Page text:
Van Horne is an engaging writer, but sans Greenberg, is there intrinsic interest in her tale? There is a hilarious account of training with fitness pioneer Joseph Pilates, and genuine insights aplenty into the worlds she enters as a toe-dipping career woman and glacially gradual feminist – as a trade magazine editor, a semi-professional underground actress, a heart-not-quite-in-it swinger.  But extracting hard information about Greenberg himself from such a memoir is not so much a mining operation as fracking.

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Tellingly, the most riveting part of the narrative is told through Clem’s meticulous daybooks charting their first trip to Europe.  But details do accumulate to portray a softer side of Greenberg than comes across in other accounts.  Laid off from Commentary where he is an editor, Clem argues against switching from his preferred Tanqueray to Seagrams as an economy, saying that “if you expect less you will get less.”  He loves Lenny Bruce, the young Barbra Streisand, and any music he can dance to, including the Bee Gees.  He enjoys surprisingly warm relations with Jasper Johns thanks to shared Southern connections.  He is a nature enthusiast, feeling special affinity for dolphins, stopping at every reserve on their Florida vacation with an aquarium.  And he is a doting father to their daughter Sarah, especially as the couple had lost a child to miscarriage, and despite the misery of his relationships with his own father and his son by a first marriage.  He is also super-tolerant of his young wife’s antics, agreeing, for instance, to a divorce she demands, by her own account, for purely feminist reasons as they have a happily open marriage.  In an endearingly and typically pragmatic way, Clem insists one lawyer draws up the divorce contract, strikes the incompatibility clause because he says they are compatible, puts the contract in a drawer, and continues with life exactly as it had been already.  Later they trundle off to City Hall and remarry.

Clem’s relationship to the older mentor artists like Hans Hoffman, the excruciatingly pretentious Newman and the insanely cold Clyfford Still is presented as largely passive.  Where roles might be expected to have reversed – when he in turn is mentor to the likes of Larry Poons, Jules Olitski, and a host of much younger artists, Jenny is absent – either during the California phase in her life, or just mentally. She is able, however, to offer a perceptive contrast between Greenberg’s outlook and that of the painters in his life.  Artists like Smith, Hofmann, Rothko and even Pollock are mistaken as “teddy bears” by their female admirers whereas “all too often, the heat within did not spill over into warmth toward others.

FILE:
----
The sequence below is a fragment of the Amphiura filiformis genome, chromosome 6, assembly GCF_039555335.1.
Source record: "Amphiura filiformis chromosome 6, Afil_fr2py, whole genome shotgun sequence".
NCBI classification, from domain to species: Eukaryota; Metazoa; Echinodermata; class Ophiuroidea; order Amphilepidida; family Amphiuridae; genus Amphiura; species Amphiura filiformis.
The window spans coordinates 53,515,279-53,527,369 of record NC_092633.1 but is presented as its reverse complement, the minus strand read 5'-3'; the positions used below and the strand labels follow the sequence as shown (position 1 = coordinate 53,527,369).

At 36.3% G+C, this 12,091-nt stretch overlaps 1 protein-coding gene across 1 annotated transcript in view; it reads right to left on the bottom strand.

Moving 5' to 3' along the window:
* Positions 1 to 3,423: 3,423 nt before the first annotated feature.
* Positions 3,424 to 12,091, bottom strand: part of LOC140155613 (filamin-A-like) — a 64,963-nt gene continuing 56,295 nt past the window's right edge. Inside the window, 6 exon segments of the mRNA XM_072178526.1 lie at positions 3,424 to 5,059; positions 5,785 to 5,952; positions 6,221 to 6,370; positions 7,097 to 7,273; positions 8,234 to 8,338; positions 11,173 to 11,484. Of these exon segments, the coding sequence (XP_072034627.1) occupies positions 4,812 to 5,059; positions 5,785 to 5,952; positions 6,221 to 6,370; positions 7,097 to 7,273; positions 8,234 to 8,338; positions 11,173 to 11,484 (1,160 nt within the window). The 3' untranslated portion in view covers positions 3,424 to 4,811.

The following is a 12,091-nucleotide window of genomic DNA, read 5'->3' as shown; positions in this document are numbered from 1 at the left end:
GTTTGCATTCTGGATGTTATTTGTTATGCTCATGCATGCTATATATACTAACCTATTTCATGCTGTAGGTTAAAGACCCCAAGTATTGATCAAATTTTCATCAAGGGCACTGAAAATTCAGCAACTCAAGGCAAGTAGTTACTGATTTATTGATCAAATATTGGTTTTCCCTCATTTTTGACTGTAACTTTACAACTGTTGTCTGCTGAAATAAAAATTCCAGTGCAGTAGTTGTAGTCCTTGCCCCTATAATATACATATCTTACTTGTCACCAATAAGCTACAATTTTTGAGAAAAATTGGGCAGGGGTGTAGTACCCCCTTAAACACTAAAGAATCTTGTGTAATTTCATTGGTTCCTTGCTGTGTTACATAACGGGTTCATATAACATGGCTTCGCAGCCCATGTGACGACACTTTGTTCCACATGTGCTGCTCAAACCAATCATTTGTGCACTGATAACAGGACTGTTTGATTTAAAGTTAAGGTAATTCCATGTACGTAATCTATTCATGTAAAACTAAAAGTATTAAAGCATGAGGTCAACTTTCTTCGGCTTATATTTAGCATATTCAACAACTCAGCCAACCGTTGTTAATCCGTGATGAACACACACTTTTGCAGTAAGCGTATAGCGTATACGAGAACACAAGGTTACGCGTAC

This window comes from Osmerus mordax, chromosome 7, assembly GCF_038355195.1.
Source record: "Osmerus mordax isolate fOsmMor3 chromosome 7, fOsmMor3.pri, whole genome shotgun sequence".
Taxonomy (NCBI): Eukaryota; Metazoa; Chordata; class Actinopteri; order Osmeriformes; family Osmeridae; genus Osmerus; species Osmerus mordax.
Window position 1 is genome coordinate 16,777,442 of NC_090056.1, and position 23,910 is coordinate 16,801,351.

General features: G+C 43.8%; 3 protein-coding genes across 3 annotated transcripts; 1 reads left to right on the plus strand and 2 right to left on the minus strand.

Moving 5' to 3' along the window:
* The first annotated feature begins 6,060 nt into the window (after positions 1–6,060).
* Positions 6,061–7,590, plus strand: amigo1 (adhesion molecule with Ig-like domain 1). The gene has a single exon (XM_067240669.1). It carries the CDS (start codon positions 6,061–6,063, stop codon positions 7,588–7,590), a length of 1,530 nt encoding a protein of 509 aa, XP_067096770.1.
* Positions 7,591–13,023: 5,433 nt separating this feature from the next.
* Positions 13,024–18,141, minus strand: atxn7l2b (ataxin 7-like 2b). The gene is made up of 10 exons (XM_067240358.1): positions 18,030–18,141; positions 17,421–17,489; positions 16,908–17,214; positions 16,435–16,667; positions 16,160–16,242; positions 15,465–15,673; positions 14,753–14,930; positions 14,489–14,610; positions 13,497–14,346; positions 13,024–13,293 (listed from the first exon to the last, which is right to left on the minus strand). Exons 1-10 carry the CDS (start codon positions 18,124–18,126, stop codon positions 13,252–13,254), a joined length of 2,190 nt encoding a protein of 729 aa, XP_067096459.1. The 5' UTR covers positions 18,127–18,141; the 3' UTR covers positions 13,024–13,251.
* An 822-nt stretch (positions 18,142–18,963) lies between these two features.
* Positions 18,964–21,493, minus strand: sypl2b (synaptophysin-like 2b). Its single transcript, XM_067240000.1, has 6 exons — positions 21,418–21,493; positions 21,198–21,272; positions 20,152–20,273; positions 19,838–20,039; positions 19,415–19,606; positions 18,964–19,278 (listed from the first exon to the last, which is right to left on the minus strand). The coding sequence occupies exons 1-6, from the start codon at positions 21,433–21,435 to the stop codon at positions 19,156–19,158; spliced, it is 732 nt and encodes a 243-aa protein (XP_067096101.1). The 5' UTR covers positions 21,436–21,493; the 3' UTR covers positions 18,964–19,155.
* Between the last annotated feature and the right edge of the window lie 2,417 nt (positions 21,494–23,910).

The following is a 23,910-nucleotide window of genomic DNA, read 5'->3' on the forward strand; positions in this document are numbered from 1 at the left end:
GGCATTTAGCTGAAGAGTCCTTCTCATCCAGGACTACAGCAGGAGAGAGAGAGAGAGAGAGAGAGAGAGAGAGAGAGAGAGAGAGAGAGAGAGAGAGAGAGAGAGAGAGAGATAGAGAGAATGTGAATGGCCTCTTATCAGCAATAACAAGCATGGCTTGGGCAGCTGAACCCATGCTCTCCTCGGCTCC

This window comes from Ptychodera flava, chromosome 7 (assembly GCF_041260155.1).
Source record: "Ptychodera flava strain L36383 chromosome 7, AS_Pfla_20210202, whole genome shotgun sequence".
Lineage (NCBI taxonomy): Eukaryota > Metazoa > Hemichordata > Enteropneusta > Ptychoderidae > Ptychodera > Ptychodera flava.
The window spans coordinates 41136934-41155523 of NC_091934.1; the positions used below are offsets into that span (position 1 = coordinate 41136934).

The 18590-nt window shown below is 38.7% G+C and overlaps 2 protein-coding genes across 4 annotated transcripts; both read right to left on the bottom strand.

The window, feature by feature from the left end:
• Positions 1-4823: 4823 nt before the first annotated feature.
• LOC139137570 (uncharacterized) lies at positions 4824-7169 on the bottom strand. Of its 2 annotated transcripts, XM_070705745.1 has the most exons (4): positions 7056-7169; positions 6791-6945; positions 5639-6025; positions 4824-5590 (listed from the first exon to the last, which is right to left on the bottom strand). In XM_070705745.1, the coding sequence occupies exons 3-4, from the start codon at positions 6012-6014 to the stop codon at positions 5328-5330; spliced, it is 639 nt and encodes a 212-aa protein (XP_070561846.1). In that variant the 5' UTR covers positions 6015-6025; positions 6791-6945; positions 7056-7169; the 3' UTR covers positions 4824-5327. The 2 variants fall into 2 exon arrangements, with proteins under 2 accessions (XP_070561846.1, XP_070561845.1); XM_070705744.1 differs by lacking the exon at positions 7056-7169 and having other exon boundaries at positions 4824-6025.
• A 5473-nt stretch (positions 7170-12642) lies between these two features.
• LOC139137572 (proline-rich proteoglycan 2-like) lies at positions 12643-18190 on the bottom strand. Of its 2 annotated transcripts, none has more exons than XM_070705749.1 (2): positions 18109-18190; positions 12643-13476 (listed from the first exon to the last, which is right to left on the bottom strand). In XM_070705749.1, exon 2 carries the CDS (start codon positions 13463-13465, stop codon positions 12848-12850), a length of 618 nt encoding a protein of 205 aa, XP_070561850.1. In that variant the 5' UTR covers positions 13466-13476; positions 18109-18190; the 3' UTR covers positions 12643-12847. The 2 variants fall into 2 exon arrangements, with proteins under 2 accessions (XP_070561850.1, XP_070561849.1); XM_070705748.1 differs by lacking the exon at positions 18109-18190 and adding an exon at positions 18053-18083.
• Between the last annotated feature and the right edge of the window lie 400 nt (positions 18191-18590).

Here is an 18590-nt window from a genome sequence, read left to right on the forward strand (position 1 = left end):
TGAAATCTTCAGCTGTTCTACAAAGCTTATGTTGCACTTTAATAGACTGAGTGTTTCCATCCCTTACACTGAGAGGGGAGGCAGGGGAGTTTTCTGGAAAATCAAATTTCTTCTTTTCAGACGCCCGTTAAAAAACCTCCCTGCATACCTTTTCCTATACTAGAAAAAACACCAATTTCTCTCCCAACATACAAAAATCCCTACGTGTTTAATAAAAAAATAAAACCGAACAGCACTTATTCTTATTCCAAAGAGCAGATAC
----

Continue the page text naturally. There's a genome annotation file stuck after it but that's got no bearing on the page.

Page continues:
Hans was a hard call.  As compelling as I found his robust energy, it was tamped down by an impenetrable layer of detachment.  As if he were saying, ‘What doesn’t serve my art doesn’t serve me.’  On the other hand, Clem, who never, to my knowledge, had been called anything even faintly resembling a teddy bear, and despite his relentless passion for art, was an outspoken believer in life before art.  And how grateful I was for it.

Janice Van Horne, A Complicated Marriage: My Life With Clement Greenberg (Berkeley: Counterpoint, 2012.)  387 pages, illustrations, ISBN  978-1582438214. $27

Kenneth Noland, First No 1, 1958.  Clement Greenberg Collection, Portland Art Museum

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2 Responses to Life with a Dolphin: A Memoir from Mrs. Clement Greenberg

  1. zuppardi says:

    That early Nolan , First No 1, is brilliant and way beautiful. Never been much impressed by JB.

  2. ciaran bennett says:

    the last two biogs were such unpleasant hatchet jobs,i read them with a horrible sense of unfairness.So this can only be better,no hagiographies required but a sympathetic moment might be appreciated.